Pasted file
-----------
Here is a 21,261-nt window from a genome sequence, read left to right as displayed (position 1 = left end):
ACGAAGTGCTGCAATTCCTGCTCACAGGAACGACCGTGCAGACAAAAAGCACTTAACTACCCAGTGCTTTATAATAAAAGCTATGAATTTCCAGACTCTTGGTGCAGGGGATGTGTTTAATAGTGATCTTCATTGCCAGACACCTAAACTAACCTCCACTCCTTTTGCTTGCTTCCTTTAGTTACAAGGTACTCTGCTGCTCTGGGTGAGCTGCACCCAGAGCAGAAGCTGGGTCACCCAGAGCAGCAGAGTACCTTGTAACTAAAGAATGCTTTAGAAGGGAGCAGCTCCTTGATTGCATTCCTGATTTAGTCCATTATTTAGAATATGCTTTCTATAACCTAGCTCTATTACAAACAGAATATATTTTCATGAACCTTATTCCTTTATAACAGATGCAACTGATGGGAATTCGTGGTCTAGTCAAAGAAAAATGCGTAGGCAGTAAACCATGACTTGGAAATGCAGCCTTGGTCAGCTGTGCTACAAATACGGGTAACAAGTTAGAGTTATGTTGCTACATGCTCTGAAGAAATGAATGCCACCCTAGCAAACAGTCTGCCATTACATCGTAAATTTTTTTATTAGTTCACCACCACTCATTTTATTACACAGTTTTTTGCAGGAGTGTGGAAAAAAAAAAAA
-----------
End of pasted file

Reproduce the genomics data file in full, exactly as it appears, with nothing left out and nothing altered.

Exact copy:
Here is a 21,261-nt window from a genome sequence, read left to right as displayed (position 1 = left end):
ACGAAGTGCTGCAATTCCTGCTCACAGGAACGACCGTGCAGACAAAAAGCACTTAACTACCCAGTGCTTTATAATAAAAGCTATGAATTTCCAGACTCTTGGTGCAGGGGATGTGTTTAATAGTGATCTTCATTGCCAGACACCTAAACTAACCTCCACTCCTTTTGCTTGCTTCCTTTAGTTACAAGGTACTCTGCTGCTCTGGGTGAGCTGCACCCAGAGCAGAAGCTGGGTCACCCAGAGCAGCAGAGTACCTTGTAACTAAAGAATGCTTTAGAAGGGAGCAGCTCCTTGATTGCATTCCTGATTTAGTCCATTATTTAGAATATGCTTTCTATAACCTAGCTCTATTACAAACAGAATATATTTTCATGAACCTTATTCCTTTATAACAGATGCAACTGATGGGAATTCGTGGTCTAGTCAAAGAAAAATGCGTAGGCAGTAAACCATGACTTGGAAATGCAGCCTTGGTCAGCTGTGCTACAAATACGGGTAACAAGTTAGAGTTATGTTGCTACATGCTCTGAAGAAATGAATGCCACCCTAGCAAACAGTCTGCCATTACATCGTAAATTTTTTTATTAGTTCACCACCACTCATTTTATTACACAGTTTTTTGCAGGAGTGTGGAAAAAAAAAAAA